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With: Benoît Magimel, Laura Smet, Aurore Clément, Bernard Le Coq, Solène Bouton, Anna Mihalcea, Michel Duchaussoy
Written by: Pierre Leccia, Claude Chabrol, based on the novel by Ruth Rendell
Directed by: Claude Chabrol
MPAA Rating: Unrated
Language: French with English subtitles
Running Time: 110
Date: 07/09/2004

The Bridesmaid (2006)

4 Stars (out of 4)

Tricks of the 'Maid'

By Jeffrey M. Anderson

Buy The Bridesmaid on DVD

Into this weak movie year comes an old standby, Claude Chabrol, pulverizing all the weightless cotton candy like a heavy, rolling mass of saltwater taffy with his best new film in years, The Bridesmaid.

The last time Chabrol adapted a novel by British crime writer Ruth Rendell, he wound up with a classic, La Ceremonie (1995). Apparently, Ms. Rendell is good luck for Mr. Chabrol, because lighting has struck twice.

In many of Chabrol's recent films, from good ones like Merci pour le chocolat (2002) to shakier items like The Flower of Evil (2003), the 76 year-old French New Wave veteran has given less than his full attention to a rock-solid plot. With The Bridesmaid, however, the entire contraption comes together with a satisfying click. It opens today as part of the Landmark Theater repertory calendar (the Lumiere or the Opera Plaza in San Francisco and the Shattuck in Berkeley).

The film begins slyly by setting off several plot threads at once, and Chabrol doses each with his trademark "creeping dread." Dotty, blond single mother Christine (Aurore Clement) has begun dating again, but the fellow, Gérard (Bernard Le Coq), is of questionable quality. Still, Christine decides to make him a present of a prized bust of a woman's head that has previously occupied a spot of honor on the family's lawn.

Christine's eldest son, handsome, hardworking Philippe (Benoît Magimel) is particularly upset by the loss of the bust, while his two younger sisters, responsible, engaged-to-be-married Sophie (Solène Bouton) and troublemaker Patricia (Anna Mihalcea), merely think he's a loser. Chabrol carefully inserts a scene in which Christine brings her children to Gerard's place for dinner. Gerard wasn't expecting them and he subtly shuts the doors of his dining room and the candlelight dinner for two he had prepared. Nonetheless, a series of circumstances lead the family to believe that Gerard is a vindictive backstabber.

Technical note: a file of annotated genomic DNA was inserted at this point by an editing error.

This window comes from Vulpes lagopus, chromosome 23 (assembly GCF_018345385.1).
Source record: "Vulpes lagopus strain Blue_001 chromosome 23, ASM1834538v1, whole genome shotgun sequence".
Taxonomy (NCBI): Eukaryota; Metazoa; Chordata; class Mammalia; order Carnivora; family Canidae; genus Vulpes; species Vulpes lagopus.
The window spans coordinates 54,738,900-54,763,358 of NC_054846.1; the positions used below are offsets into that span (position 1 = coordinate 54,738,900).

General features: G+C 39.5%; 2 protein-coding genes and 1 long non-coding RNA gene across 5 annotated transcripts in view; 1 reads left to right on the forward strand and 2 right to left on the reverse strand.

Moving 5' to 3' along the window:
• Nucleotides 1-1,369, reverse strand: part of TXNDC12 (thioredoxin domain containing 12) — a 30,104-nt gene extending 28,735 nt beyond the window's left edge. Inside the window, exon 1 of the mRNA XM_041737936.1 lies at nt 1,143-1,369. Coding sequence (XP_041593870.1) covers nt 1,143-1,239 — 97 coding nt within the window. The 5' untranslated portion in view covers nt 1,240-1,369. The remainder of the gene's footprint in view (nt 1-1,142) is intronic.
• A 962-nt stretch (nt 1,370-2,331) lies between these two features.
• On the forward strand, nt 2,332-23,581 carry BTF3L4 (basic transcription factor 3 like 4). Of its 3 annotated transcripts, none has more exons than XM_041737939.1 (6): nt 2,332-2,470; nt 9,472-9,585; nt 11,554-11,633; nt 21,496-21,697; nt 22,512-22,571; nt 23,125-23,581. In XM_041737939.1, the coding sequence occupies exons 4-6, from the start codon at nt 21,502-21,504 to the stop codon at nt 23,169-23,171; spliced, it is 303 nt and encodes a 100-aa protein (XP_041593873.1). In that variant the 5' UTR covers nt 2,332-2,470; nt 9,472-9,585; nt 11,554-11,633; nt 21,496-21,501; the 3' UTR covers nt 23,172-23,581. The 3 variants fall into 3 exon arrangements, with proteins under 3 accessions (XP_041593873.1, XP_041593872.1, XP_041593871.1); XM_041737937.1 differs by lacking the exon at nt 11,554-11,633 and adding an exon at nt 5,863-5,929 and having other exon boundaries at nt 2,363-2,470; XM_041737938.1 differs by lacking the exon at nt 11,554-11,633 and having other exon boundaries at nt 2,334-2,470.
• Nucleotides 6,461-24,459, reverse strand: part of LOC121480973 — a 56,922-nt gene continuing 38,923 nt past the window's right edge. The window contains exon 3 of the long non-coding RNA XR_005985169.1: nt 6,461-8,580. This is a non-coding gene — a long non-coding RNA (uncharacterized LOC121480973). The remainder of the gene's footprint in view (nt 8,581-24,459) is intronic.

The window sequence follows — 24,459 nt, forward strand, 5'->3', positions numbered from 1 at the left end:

The Bridesmaid continues setting up various threads: Philippe sneaks onto Gerard's property and steals the bust back, Sophie prepares for her upcoming wedding to her gawky fiancée, and Patricia borrows money and disappears on mysterious outings. But after all this tantalizing detail, the plot suddenly, effectively settles on Philippe. Attending Sophie's wedding, his mind on other things, a peculiar, yet alluring bridesmaid gazes at him and introduces herself as Senta (Laura Smet). Philippe notes that she looks a great deal like his stolen bust, which he keeps in his closet. And, when she turns up at his house, they immediately embark on a passionate and all-encompassing relationship. Senta talks of how the couple is destined for one another and that everything she has is his.

Chabrol plays this sexual, emotional intensity for all it's worth, eclipsing the sometimes chilly effect of his previous films (usually embodied by the clever, subtle actress Isabelle Huppert). Senta -- who has chosen her name in honor of The Flying Dutchman -- has her own moments of distance, but it only entrances Philippe all the more. He can't sleep or concentrate on anything when he's away from her. When she begins to talk of murder, his life slowly becomes unglued.

Chabrol, unlike Hitchcock, is not one for payoffs. Rather than building suspense and releasing it like a roller coaster ride, he thrives on uncertainty. The film is drenched in the kind of helpless guilt and dread in which Fritz Lang and Roman Polanski specialize. Early in the film, Chabrol lets you know that any potential action could be a seed for something that grows and ferments and bites back later on. A scene of Sophie and her awkward new husband making out in the living room could lead to something more sinister, or maybe not. Maybe a tramp camped out in Senta's driveway will become somehow important. Or maybe not. Or the bust that Philippe hides in his closet ever more carelessly each time he takes it out could lead to something -- or maybe not.

While we wait, however, Chabrol lets us get wrapped up in Philippe's passion and suffering. It helps that Smet gives a performance worthy of Huppert, restrained but vivid. She tantalizes the camera and the audience as easily as she does Philippe, dangling emotions and pulling them back like a master fisherman. As Philippe, Magimel matches her, relying on more than just his looks and finding a center to this busy, troubled fellow.

Even a Chabrol this good will probably turn off viewers looking for the perfect snap of a Hitchcockian thriller, as it will likely turn off cineastes looking for something a bit more cerebral. But when Chabrol and his French New Wave counterparts (Jean-Luc Godard, Francois Truffaut, Eric Rohmer and Jacques Rivette) began in the late 1950s and early 1960s, they looked to second-rate genre films for inspiration in order to counter the gilded, snooty films of the day. Thankfully, Chabrol is still doing the same thing today, come hell or high water.

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